Quan­tum walks with dy­na­mi­cal con­trol: graph en­gi­nee­ring, in­iti­al state pre­pa­ra­ti­on and state trans­fer

Dynamically influencing the walker’s evolution gives a high degree of flexibility for studying various applications. Additionally to the described applications for Anderson localization and percolation we realised time-multiplexed  finite quantum walks of variable size, the preparation of non-localised input states and their dynamical evolution. As a further application, we implement a state transfer scheme for an arbitrary input state to two different output modes.

First, we vary the size of the underlying graph by introducing corresponding reflection operations with the EOM as illustrated in fig. 1.


The timing of the reflection switching consequently determines how large the graph is and thus how far the walker’s wavefunction is spread out. Three examples for finite graphs in contrast to an unlimited walk are presented in figure 2.

In figure 2a, we observe an additional interesting feature of the walk on a finite graph: The walker, initially spread out, is not only reflected at the boundaries, but even exhibits revival (within experimental errors) at the initial position 0 in step 10.

Most quantum walk experiments including those presented above are performed with localised input states. However, there are theory proposals, e.g. for boson sampling in a time-multiplexing setup or for quantum search, which rely on initial states occupying several positions. The ''in-situ'' state preparation, i.e. the preparation of different initial states within the quantum walk setup, guarantees phase-stable pulse trains with controlled polarization inherently exhibiting a coherent evolution. Two examples of transformations accessible by the EOM used in the present setup are illustrated in Figure 3.  We use these schemes to prepare two states with four positions, but different polarizations.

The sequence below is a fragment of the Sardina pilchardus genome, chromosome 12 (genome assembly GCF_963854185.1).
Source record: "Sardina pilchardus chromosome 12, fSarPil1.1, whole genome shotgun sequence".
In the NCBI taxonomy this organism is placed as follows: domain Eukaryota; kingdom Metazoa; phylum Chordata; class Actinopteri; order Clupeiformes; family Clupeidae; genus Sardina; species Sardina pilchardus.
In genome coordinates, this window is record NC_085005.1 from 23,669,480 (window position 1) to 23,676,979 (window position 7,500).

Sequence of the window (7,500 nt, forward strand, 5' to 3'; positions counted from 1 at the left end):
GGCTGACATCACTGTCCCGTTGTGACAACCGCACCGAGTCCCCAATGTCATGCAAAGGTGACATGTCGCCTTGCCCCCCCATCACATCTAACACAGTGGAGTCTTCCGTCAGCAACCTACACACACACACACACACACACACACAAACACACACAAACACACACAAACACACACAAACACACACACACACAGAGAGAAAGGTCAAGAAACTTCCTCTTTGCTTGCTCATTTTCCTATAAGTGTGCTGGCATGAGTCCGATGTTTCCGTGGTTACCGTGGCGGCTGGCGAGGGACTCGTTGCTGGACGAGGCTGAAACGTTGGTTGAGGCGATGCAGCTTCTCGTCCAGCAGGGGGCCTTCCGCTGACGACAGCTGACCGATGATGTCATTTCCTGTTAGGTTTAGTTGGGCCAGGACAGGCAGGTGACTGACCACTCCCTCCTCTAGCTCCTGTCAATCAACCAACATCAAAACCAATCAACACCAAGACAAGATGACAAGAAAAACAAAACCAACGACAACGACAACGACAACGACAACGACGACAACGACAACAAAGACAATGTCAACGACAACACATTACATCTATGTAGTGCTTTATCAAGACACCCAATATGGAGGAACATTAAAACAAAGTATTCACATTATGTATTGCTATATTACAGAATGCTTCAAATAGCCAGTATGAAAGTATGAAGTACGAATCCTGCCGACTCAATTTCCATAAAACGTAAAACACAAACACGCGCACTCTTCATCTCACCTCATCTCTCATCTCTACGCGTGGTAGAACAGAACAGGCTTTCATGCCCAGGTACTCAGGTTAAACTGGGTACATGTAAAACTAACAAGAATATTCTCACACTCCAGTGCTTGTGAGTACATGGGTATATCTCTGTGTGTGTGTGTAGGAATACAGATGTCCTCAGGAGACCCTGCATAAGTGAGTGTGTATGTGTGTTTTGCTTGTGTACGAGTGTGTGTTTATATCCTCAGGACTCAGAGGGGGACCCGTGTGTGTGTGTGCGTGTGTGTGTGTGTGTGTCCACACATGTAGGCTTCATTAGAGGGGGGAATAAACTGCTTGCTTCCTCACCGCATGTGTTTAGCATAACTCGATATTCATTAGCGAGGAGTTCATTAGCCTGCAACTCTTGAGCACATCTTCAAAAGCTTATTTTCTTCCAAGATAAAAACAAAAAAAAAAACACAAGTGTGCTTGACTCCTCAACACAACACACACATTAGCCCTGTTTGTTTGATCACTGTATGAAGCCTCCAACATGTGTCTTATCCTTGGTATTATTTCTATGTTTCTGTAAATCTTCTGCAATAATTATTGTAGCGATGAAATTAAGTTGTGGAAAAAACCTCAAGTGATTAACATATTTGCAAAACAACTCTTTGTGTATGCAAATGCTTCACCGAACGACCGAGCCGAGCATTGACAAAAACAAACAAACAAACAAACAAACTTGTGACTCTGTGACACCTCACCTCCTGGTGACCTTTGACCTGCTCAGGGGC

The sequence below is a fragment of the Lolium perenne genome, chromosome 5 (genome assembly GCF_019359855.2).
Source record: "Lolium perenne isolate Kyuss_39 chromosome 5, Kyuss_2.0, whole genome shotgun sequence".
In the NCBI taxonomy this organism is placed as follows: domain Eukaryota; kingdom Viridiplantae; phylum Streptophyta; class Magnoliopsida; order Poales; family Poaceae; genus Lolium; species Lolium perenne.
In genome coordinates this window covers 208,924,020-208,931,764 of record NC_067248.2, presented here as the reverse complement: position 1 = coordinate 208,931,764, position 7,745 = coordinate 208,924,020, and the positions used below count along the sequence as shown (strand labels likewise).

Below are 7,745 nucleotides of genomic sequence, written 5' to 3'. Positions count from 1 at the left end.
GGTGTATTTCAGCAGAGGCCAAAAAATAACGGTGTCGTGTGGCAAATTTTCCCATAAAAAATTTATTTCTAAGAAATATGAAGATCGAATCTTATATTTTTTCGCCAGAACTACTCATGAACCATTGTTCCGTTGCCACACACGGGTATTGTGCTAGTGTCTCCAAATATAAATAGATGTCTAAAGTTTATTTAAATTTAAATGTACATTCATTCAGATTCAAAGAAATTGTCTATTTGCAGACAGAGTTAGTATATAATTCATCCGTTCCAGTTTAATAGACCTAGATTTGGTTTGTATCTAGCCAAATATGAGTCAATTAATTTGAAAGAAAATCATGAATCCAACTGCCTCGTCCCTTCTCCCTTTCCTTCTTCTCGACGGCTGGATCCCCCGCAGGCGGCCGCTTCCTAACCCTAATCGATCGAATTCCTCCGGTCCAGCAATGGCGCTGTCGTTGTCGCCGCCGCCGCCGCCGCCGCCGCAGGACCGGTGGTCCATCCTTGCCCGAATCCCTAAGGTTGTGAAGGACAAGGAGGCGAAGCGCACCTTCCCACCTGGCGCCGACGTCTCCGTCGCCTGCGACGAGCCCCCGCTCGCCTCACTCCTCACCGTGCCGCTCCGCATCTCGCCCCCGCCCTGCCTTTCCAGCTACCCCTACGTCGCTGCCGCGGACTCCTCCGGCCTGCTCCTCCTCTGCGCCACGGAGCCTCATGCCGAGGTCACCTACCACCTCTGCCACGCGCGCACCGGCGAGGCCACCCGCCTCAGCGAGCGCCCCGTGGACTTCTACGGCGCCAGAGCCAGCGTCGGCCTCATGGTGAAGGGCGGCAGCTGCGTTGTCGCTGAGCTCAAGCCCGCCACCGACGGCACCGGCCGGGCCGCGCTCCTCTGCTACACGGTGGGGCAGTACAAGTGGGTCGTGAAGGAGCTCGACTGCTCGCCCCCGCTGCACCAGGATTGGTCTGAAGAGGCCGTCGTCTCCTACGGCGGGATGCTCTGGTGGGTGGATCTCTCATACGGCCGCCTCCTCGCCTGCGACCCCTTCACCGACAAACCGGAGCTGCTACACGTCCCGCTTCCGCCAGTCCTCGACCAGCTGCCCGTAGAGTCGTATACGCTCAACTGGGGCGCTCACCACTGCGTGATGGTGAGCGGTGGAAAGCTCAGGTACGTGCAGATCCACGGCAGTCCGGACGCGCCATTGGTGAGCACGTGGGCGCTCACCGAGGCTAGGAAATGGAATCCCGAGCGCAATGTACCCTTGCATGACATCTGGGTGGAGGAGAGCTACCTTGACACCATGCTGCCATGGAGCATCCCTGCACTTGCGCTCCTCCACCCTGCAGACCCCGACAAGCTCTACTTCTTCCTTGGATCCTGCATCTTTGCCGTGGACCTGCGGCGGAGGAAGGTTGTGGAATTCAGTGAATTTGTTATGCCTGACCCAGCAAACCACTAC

For these given input states, we observe the evolution in a balanced walk on an infinite graph (see Fig. 4). The comparison of the two cases reveals the relevance of the input polarisation: For the | VVHH> state, the walker evolves along two branches which are more distinctively defined than for the | VHVH>state. Here in comparison, especially the right branch is much more smeared out leading to a very different intensity distribution in position space. By reprogramming the EOM switching patterns, the preparation of well-defined input states distributed over a higher number of positions is possible as well.

Zhan et al.  in [1] proposed a state transfer scheme via discrete time quantum walks. The possibility of dynamical coin control allows for the easy implementation of this protocol in our setup. We are able to observe a revival of the walker's initial polarisation state at a chosen position, although it is beforehand spread out in space and undergoes switchings in polarization. Different protocols transferring the state to different positions can be realised simply by reprogramming the EOM.  In figure 5, we show the implementation of 2 exemplary non-trivial schemes.

All the presented experiments rely on the full dynamical control of the time-multiplexed quantum walk, which includes adjustable coin operation as well as the possibility to flexibly configure the underlying graph structures. Details about the presented applications as well as a thorough explanation of all the experimental challenges and pitfalls including a full analysis of the EOM features, timings and loss handling are published in [2].



  1. Zhan, X., Qin, H., Bian, Z., Li, J., Xue, P., 2014. Perfect state transfer and efficient quantum routing: A discrete-time quantum-walk approach. Phys. Rev. A 90, 012331. doi:10.1103/PhysRevA.90.012331
  2. Nitsche, T., Elster, F., Novotný, J., Gábris, A., Jex, I., Barkhofen, S., Christine Silberhorn, 2016. Quantum walks with dynamical control: graph engineering, initial state preparation and state transfer. New J. Phys. 18, 063017. doi:10.1088/1367-2630/18/6/063017